Since the early 1970's when it was first proposed, the theory that dietary fiber prevents colon cancer has become popular. Studies attempting to determine if dietary fiber can prevent colon cancer in humans have relied on observational, correlative studies. These are studies of large numbers of individuals for whom the intake of dietary fiber is correlated with the rates of colon cancer. Such studies cannot prove or disprove that dietary fiber prevents colon cancer. Nevertheless, if fiber does indeed prevent colon cancer, then higher intakes of fiber should be associated with lower rates of colon cancer.
In fact, studies in humans have been inconclusive. Some studies have shown an association of higher fiber intake with a reduction in colon cancer. Others have not. In numerous animal models for studying colon cancer, several types of fiber have clearly been shown to prevent the formation of cancer. The difference is that it is relatively easy in animals and difficult in people to establish that dietary fiber prevents colon cancer using sound, experimental, scientific methods.
The largest study examining the association between the incidence of colon cancer and dietary fiber consumption was published (New England Journal of Medicine 1999; 340:169-76). The authors report that they found no such correlation in a study of 89,000 US nurses. This finding suggests that the hypothesis that dietary fiber prevents colon cancer is false or, at least, that the effect of fiber is too insignificant to be discerned. Moreover, there was no association between fiber intake and the development of colon polyps, which are believed to be precursors of colon cancer.
Should these findings be accepted? The study was very well executed and probably could not have been better conducted. The potential problems lie not in the quality of the study, but the complexity of the issue.
Dietary fiber encompasses a wide range of vegetable and fruit substances. It is quite possible that some subtypes of fiber may indeed prevent colon cancer. It was not possible in the study reported in the New England Journal of Medicine to analyze for associations with fiber subtypes. Moreover, in the study, the group of individuals with the highest fiber intake was ingesting only an average of 25 grams of fiber a day, a large amount compared to most persons in the US, but still a relatively small amount compared with persons consuming the highest fiber diets. Perhaps higher amounts of fiber would be protective. Finally, there is the issue of the timing of exposure to fiber, which was not possible to study. Specifically, it may be that fiber intake during childhood affects the development of colon cancer at a later date. Since it was the fiber intake of the nurses as adults that was studied, an association of cancer with fiber intake in childhood may have been missed.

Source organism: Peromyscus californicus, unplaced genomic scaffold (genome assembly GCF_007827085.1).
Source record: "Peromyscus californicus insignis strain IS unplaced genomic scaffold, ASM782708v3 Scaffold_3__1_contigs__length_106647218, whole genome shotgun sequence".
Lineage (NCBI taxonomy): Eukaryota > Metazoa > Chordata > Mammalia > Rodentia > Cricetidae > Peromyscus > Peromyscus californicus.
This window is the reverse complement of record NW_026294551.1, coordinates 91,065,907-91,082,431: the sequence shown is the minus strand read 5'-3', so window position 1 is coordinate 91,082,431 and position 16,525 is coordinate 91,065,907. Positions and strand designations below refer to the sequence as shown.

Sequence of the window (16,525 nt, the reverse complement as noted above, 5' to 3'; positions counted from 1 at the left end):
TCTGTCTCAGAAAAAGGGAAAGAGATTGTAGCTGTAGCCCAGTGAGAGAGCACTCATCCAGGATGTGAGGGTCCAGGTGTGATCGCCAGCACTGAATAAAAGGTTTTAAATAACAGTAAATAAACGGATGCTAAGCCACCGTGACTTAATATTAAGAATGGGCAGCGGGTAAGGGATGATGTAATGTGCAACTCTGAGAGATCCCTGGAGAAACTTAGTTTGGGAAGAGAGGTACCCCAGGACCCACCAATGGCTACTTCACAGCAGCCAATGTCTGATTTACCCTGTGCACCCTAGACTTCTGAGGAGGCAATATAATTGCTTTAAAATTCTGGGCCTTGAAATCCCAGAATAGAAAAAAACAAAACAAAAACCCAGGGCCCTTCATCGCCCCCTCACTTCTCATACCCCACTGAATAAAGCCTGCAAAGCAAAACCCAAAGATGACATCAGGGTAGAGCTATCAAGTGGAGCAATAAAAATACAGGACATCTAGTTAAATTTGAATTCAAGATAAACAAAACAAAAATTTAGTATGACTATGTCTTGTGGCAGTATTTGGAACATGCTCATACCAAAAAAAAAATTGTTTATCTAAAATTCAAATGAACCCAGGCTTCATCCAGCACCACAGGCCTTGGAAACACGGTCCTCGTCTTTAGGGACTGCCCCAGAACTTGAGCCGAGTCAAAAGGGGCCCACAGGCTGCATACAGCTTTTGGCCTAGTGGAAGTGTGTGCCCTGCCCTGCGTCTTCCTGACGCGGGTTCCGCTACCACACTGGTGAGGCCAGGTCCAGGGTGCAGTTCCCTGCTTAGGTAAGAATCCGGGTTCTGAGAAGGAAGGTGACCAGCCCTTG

So, what conclusions can be reached? Does the study prove that
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Colon cancer is a multi-factorial disease, that is, there are many genetic, dietary, and environmental promoters and inhibitors of the formation of colon cancer. It is unlikely that any one factor, such as fiber, plays a dominant role. Dietary guidelines that target obesity as well as fat and calcium intake could be more important than fiber. For example, a recently-published, scientifically strong study (New England Journal of Medicine 1999;340:101-7) demonstrated that calcium supplements prevent the formation of colon polyps, which are believed to be the precursors of colon cancer.
Finally, in view of the other demonstrated benefits of higher fiber diets with respect to heart disease, high blood pressure, diabetes, and colonic diverticular disease (diverticulosis), higher dietary intakes of fiber can continue to be recommended. If fiber also helps prevent colon cancer, all the better.
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